History/Culture, Politics/Economics

Libertarianism Needs Nationalism (Not Statism)

Author: Rik Storey

Why it Pays to Have a National Identity.

This article was originally published on proudboymagazine.com.

On the anniversary of 9/11, President Obama called for the US to embrace diversity.

The reason multiculturalism makes my blood boil is, whilst I am a libertarian, I am also strongly nationalistic.  Many libertarians confuse nationalism with collectivism, statism, and racism; the implication being, if you’re an alt-righter and share nationalistic sentiments, you’re no libertarian.  They assume we are delusionally taking personal pride in the historical achievements of long-dead, successful European people.  That is, we forget our individualistic selves and imagine a racial collective which can take credit for the achievements of others who share certain genes.  But, that’s not why I’m nationalistic at all.

Of course, I am proud of Western civilization for developing modern capitalism and an overwhelming number of other great innovations, just as I am proud of the association I have with my beautiful, bright daughter or the successes of a close friend.  These things are a social benefit, however remote, to me and so I feel a natural desire to celebrate them.  However, my nationalism is based purely on my subjective values, derived from simple, socio-biological facts; not some superficial notion of ‘white pride’ – you know, Aristotle and John Locke were white etc.

First, nationality does not necessarily refer to the legal citizenship of a nation-state.

Eminent libertarian scholar, Murray Rothbard, noted, ‘Contemporary libertarians often assume, mistakenly, that individuals are bound to each other only by the nexus of market exchange.’  Therefore, any talk of groupings, such as nations, is considered as collectivist as statism.  ‘They forget that everyone is necessarily born into a family, a language, and a culture. Every person is born into one or several overlapping communities, usually including an ethnic group, with specific values, cultures, religious beliefs, and traditions.’  This is the original meaning of nation – effectively, the extended tribe.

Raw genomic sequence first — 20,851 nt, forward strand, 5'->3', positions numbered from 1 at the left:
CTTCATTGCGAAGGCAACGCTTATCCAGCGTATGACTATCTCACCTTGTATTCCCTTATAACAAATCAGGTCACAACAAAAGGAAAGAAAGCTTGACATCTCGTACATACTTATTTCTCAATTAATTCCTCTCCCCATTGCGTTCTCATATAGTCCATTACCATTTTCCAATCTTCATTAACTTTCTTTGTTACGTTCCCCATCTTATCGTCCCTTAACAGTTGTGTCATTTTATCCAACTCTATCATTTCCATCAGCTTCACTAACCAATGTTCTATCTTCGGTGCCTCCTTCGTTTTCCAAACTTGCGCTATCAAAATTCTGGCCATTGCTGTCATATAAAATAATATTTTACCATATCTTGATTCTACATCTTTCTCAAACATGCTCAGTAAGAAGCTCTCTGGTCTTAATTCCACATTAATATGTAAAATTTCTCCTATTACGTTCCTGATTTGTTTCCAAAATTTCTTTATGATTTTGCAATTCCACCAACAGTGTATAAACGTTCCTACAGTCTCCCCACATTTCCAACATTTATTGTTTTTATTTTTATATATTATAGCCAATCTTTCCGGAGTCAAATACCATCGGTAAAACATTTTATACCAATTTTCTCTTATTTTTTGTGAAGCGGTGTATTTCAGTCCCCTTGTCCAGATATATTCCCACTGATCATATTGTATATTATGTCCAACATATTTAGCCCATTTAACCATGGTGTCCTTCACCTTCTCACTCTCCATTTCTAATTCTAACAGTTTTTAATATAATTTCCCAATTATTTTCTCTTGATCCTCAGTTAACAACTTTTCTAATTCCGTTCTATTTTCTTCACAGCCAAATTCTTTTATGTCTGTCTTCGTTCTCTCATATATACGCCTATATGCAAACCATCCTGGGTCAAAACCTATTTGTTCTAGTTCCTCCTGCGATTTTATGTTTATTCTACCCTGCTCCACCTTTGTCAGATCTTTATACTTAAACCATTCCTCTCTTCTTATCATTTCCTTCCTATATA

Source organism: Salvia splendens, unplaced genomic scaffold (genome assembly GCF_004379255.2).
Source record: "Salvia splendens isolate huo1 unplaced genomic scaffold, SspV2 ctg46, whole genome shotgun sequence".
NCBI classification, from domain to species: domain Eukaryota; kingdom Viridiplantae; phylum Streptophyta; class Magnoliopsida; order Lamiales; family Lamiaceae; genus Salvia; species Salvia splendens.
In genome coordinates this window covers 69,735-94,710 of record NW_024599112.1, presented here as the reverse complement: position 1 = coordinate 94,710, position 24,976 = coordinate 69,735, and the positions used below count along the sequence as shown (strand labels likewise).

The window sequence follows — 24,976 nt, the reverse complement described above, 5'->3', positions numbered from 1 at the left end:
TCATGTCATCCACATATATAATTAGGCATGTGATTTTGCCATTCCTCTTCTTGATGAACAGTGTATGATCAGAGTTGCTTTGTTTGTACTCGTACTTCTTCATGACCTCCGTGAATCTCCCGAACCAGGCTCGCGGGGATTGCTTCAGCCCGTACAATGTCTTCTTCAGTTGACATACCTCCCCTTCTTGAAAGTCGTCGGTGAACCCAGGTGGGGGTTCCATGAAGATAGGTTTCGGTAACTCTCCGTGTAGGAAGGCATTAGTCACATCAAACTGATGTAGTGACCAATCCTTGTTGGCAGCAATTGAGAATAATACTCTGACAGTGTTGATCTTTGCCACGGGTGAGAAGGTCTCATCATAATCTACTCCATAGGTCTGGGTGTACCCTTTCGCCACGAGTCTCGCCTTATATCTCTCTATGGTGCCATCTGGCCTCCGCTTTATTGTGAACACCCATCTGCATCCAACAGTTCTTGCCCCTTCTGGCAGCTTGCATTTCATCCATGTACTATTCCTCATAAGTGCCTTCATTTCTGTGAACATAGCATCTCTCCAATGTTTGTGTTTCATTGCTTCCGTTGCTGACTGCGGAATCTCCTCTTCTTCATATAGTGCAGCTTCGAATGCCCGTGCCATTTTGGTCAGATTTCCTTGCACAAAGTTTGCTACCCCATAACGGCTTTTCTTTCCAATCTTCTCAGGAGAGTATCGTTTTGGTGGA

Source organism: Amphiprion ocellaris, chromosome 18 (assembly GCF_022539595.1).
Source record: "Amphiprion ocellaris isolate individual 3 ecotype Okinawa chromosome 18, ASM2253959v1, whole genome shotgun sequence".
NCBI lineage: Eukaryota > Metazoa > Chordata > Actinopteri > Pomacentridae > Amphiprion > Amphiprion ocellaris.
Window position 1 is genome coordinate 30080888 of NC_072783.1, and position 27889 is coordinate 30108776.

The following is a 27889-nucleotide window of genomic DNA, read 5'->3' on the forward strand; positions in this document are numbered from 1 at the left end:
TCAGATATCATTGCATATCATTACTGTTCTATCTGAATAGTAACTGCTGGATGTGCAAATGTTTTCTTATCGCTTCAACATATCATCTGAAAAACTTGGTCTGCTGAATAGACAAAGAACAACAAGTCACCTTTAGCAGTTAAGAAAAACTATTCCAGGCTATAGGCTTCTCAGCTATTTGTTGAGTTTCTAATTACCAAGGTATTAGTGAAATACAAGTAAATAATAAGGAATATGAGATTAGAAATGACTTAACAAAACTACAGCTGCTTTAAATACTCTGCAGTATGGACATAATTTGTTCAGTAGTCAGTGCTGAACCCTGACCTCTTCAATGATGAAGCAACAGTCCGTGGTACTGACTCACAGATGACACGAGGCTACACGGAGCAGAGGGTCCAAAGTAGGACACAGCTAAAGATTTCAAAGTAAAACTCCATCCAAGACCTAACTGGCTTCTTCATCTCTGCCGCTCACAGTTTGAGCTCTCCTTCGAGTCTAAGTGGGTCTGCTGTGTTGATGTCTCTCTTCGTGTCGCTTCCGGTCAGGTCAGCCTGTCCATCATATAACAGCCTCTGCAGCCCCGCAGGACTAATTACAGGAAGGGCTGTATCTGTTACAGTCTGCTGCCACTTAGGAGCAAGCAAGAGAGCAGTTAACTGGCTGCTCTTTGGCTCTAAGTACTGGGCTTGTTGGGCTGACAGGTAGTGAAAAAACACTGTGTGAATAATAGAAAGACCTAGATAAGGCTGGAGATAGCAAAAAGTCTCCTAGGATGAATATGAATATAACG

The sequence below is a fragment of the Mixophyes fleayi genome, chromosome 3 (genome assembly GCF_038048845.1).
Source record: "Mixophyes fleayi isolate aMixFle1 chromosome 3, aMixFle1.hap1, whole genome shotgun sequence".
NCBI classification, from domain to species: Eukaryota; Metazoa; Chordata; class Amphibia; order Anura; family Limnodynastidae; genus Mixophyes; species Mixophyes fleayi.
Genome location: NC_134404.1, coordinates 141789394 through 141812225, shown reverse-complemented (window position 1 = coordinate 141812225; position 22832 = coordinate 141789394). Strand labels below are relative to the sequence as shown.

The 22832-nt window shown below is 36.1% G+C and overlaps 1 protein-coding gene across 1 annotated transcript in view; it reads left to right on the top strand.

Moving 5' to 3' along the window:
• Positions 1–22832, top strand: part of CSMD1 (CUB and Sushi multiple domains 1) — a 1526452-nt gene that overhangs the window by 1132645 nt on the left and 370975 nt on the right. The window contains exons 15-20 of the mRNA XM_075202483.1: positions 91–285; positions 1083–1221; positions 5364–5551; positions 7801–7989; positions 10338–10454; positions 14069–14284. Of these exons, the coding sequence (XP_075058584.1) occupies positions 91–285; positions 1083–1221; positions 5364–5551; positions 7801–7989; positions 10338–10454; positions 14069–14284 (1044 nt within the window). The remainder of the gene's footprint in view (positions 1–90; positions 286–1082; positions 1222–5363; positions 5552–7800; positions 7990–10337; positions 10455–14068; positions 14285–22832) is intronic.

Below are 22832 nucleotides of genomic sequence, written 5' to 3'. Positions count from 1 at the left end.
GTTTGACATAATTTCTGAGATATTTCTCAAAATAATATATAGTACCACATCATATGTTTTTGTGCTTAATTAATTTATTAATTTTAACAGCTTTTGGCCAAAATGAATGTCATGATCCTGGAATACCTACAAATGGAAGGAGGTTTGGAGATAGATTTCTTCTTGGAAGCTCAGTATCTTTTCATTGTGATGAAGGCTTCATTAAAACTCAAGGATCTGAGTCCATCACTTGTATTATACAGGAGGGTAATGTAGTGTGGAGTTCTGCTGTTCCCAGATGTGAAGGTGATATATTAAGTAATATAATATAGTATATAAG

So, why do I favour homogeneity among European-origin groups?  Simply, there probably wouldn’t be a libertarianism without it.  In a previous article, I identified four socio-biological characteristics which gave rise to libertarianism in the West; one of which is earnestness, that is, a high-trust society.  Studies show that the societies with the highest levels of trust are characterized  primarily by ethnic homogeneity, such as Japan, but especially the Nordic countries.  Entire empires have fallen because of the tribalistic desire to look after one’s own.  The Ottomans stole millions of European children from our shores for centuries in order to indoctrinate them and create Janissaries – an administrative class with no biological ties to any group, only the state.  For the same reason, the Romans posted their infantry to far-flung parts of the Empire, removing all regional ties.

As Nima Sanandaji explains in his book, Scandinavian Unexceptionalism, pre-existing cultural norms are responsible for the low levels of poverty among Scandinavians both within and without Nordic countries, before and during the harmful socialistic policies adopted since the 60’s and 70’s.  Of course, a higher average IQ, a propensity to hard work and a cultural respect for private property rights are important, but you need trustworthiness for healthy, regular trade.  Without a high trust society, you won’t have a significant capitalist class developing and, without that, you can kiss the manifestation of libertarian institutions good-bye.  In short, if you love freedom, you’ve got to love homogeneity.

What makes this talk of national groups individualistic?

Just because Westerners organise into societies with distinct cultures, doesn’t mean those cultures are collectivist, such as the Chinese and Japanese.  I subjectively value libertarian society, for myself and for my loved ones.  The more libertarian – the freer the people – the better.  I, therefore, value those groups which most manifest libertarian cultures and principles, and Western civilization alone has done so.  The incentive, then, for my white nationalistic streak is the libertarianism of largely homogeneous European societies, most notably, those of the Anglosphere.  Simply put, if libertarianism is to become more than an intellectual theory of law, if it is to manifest and grow in the future, it must become nationalistic.

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